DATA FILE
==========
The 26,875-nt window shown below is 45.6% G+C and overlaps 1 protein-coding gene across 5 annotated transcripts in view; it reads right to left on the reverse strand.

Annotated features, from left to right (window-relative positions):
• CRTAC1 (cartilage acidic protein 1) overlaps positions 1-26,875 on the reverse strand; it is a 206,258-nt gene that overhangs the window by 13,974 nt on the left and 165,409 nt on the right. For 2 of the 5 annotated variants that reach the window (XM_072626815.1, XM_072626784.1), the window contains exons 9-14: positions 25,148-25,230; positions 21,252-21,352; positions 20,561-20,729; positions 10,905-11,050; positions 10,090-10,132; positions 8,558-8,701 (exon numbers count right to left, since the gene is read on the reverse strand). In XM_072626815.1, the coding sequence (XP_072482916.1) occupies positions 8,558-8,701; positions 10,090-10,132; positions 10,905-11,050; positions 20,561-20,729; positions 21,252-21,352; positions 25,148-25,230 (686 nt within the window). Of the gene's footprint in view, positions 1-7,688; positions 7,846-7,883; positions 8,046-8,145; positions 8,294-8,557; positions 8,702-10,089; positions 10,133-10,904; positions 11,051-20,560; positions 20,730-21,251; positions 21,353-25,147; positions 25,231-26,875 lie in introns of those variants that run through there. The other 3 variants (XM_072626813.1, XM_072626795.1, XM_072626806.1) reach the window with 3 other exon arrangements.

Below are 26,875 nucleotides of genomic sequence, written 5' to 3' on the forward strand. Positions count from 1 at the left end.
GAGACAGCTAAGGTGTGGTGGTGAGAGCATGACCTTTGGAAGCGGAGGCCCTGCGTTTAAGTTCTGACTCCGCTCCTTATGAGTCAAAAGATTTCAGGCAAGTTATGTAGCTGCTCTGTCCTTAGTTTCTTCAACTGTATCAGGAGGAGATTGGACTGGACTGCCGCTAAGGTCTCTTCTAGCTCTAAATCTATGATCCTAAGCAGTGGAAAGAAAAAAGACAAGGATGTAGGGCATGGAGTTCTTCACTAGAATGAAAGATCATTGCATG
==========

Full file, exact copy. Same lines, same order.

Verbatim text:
The 26,875-nt window shown below is 45.6% G+C and overlaps 1 protein-coding gene across 5 annotated transcripts in view; it reads right to left on the reverse strand.

Annotated features, from left to right (window-relative positions):
• CRTAC1 (cartilage acidic protein 1) overlaps positions 1-26,875 on the reverse strand; it is a 206,258-nt gene that overhangs the window by 13,974 nt on the left and 165,409 nt on the right. For 2 of the 5 annotated variants that reach the window (XM_072626815.1, XM_072626784.1), the window contains exons 9-14: positions 25,148-25,230; positions 21,252-21,352; positions 20,561-20,729; positions 10,905-11,050; positions 10,090-10,132; positions 8,558-8,701 (exon numbers count right to left, since the gene is read on the reverse strand). In XM_072626815.1, the coding sequence (XP_072482916.1) occupies positions 8,558-8,701; positions 10,090-10,132; positions 10,905-11,050; positions 20,561-20,729; positions 21,252-21,352; positions 25,148-25,230 (686 nt within the window). Of the gene's footprint in view, positions 1-7,688; positions 7,846-7,883; positions 8,046-8,145; positions 8,294-8,557; positions 8,702-10,089; positions 10,133-10,904; positions 11,051-20,560; positions 20,730-21,251; positions 21,353-25,147; positions 25,231-26,875 lie in introns of those variants that run through there. The other 3 variants (XM_072626813.1, XM_072626795.1, XM_072626806.1) reach the window with 3 other exon arrangements.

Below are 26,875 nucleotides of genomic sequence, written 5' to 3' on the forward strand. Positions count from 1 at the left end.
GAGACAGCTAAGGTGTGGTGGTGAGAGCATGACCTTTGGAAGCGGAGGCCCTGCGTTTAAGTTCTGACTCCGCTCCTTATGAGTCAAAAGATTTCAGGCAAGTTATGTAGCTGCTCTGTCCTTAGTTTCTTCAACTGTATCAGGAGGAGATTGGACTGGACTGCCGCTAAGGTCTCTTCTAGCTCTAAATCTATGATCCTAAGCAGTGGAAAGAAAAAAGACAAGGATGTAGGGCATGGAGTTCTTCACTAGAATGAAAGATCATTGCATG